European 112 Day
Since 2009 and a tripartite convention signed by the European Commission, the European Parliament and the Council of the EU, 11 February (11/2) is the European 112 Day. At this occasion, events take place to promote the existence and the appropriate use of the EU emergency number.
Expert Group on Emergency Access (EGEA)
Getting 112 to work across the EU is a complex task. It requires in particular coordination between civil protection administrations (the emergency authorities who handle the call) and electronic communications administrations (who have to make sure that a 112 call reaches the emergency operator). That is why the Commission decided to act at European level and set up the Expert Group on Emergency Access (EGEA) at the end of 2005.
The objective of the group is to deal with practical issues Member States are facing to provide an efficient and effective 112 service to citizens. This group seeks practical solutions to problems experienced by the emergency services at local, regional or national levels and deals with issues related to the application of new technologies for communication with emergency services.
European Emergency Number Association
EENA, the European Emergency Number Association, is a Brussels-based NGO set up in 1999 dedicated to promoting high-quality emergency services reached by the number 112 throughout the EU. EENA serves as a discussion platform for emergency services, public authorities, decision makers, researchers, international associations and solution providers in view of improving emergency response in accordance with citizens' requirements. EENA is also promoting the establishment of an efficient system for alerting citizens about imminent or developing emergencies.
In May 2014, the EENA memberships include over 1000 emergency services representatives from 71 countries world-wide, 69 solution providers, 59 researchers, 15 international associations/organisations as well as 150 Members of the European Parliament.
The 112 Foundation was created to promote the knowledge and appropriate use of the European emergency number 112. Its main objective is to provide all citizens and organisations willing to inform and educate on 112 with information materials and guidelines to organise information campaigns.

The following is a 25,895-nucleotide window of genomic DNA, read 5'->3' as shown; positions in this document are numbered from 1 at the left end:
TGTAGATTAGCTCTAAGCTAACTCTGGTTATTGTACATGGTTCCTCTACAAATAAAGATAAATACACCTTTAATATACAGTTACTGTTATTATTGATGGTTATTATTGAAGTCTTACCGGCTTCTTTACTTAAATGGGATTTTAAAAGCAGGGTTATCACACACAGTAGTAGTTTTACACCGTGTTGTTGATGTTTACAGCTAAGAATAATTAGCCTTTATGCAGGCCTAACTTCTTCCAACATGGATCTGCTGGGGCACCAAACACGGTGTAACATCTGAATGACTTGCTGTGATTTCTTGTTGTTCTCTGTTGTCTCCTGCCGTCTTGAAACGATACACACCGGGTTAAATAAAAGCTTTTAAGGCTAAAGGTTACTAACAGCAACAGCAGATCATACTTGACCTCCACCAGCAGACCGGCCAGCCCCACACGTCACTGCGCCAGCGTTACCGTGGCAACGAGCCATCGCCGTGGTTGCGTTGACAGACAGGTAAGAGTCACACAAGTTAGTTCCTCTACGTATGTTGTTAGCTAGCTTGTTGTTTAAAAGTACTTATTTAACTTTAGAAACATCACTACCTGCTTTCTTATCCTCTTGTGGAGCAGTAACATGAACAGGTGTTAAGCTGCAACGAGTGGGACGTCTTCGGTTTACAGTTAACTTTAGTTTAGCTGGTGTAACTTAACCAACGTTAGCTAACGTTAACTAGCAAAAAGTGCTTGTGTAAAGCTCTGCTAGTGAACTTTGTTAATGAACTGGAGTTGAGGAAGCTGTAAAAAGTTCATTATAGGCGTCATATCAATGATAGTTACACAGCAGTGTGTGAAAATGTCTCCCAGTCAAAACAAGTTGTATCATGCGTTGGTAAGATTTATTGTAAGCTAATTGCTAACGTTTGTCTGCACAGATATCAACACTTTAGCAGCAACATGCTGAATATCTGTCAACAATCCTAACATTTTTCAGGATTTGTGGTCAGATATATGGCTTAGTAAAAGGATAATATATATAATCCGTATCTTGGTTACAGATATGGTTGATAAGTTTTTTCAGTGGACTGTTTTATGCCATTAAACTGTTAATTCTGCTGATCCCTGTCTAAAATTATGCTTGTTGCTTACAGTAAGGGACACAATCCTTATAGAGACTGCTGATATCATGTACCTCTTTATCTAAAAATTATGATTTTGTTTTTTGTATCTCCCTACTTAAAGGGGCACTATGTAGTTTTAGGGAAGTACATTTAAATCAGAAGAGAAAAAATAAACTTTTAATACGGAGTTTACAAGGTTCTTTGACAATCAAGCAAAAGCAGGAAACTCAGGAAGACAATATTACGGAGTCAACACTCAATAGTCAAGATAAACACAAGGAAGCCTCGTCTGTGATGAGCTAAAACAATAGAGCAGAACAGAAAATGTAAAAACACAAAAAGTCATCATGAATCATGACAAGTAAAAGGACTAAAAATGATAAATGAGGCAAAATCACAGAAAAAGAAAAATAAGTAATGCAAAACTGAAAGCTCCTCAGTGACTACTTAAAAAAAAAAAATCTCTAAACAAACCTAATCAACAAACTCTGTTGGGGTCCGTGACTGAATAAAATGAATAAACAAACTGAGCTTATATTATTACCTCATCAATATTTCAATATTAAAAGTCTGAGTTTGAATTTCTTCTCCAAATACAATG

- Emergency phone number
- Emergency telephone
- In case of emergency (ICE) entry in the mobile phone book
- International Mobile Satellite Organization
- Single Non-Emergency Number
- "Guidelines to select Emergency Number for public telecommunications networks" (PDF). International Telecommunications Union. 15 May 2008. p. 4. Retrieved 6 May 2012.
- 3rd Generation Partnership Project (June 2002), 3rd Generation Partnership Project; Technical Specification Group Services and System Aspects; Man-Machine Interface (MMI) of the Mobile Station (MS);Service description, Stage 1 (Release 1998), 3GPP TS 02.30 V7.1.1
- "91/396/EEC: Council Decision of 29 July 1991 on the introduction of a single European emergency call number". eur-lex.europa.edu. 29 July 1991. Retrieved 6 May 2012.
- "Directive 2002/22/EC of the European Parliament and of the Council of 7 March 2002 on universal service and users' rights relating to electronic communications networks and services (Universal Service Directive)". eur-lex.europa.edu. Retrieved 6 May 2012.
- "Directive 2009/136/EC of the European Parliament and of the Council of 25 November 2009". eur-lex.europa.edu. 25 November 2009. Retrieved 6 May 2012.
- Mobiles blamed for emergency calls, BBC News, 2000-03-21.
- Such locks were commonly used, e.g. "ABUS Telefonschloß T70 für Wählscheiben" in Germany.